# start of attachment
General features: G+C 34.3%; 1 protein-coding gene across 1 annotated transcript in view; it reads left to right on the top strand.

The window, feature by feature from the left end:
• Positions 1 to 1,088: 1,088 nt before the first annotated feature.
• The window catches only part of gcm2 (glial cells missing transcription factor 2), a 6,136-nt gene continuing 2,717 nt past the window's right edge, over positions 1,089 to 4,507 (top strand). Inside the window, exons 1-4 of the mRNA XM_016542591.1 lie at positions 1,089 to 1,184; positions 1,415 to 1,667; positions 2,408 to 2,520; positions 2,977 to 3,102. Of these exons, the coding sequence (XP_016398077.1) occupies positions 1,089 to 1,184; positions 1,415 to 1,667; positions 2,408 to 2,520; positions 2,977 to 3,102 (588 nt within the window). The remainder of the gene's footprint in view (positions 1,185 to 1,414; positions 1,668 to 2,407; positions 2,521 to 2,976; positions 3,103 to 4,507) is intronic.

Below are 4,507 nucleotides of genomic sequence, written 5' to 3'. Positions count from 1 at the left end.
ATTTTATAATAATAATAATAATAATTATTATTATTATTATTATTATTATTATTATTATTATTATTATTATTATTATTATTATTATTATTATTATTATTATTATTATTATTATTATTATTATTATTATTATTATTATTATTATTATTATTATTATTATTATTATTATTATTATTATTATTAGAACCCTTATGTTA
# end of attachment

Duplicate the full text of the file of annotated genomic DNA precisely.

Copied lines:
General features: G+C 34.3%; 1 protein-coding gene across 1 annotated transcript in view; it reads left to right on the top strand.

The window, feature by feature from the left end:
• Positions 1 to 1,088: 1,088 nt before the first annotated feature.
• The window catches only part of gcm2 (glial cells missing transcription factor 2), a 6,136-nt gene continuing 2,717 nt past the window's right edge, over positions 1,089 to 4,507 (top strand). Inside the window, exons 1-4 of the mRNA XM_016542591.1 lie at positions 1,089 to 1,184; positions 1,415 to 1,667; positions 2,408 to 2,520; positions 2,977 to 3,102. Of these exons, the coding sequence (XP_016398077.1) occupies positions 1,089 to 1,184; positions 1,415 to 1,667; positions 2,408 to 2,520; positions 2,977 to 3,102 (588 nt within the window). The remainder of the gene's footprint in view (positions 1,185 to 1,414; positions 1,668 to 2,407; positions 2,521 to 2,976; positions 3,103 to 4,507) is intronic.

Below are 4,507 nucleotides of genomic sequence, written 5' to 3'. Positions count from 1 at the left end.
ATTTTATAATAATAATAATAATAATTATTATTATTATTATTATTATTATTATTATTATTATTATTATTATTATTATTATTATTATTATTATTATTATTATTATTATTATTATTATTATTATTATTATTATTATTATTATTATTATTATTATTATTATTATTATTATTATTATTATTATTAGAACCCTTATGTTA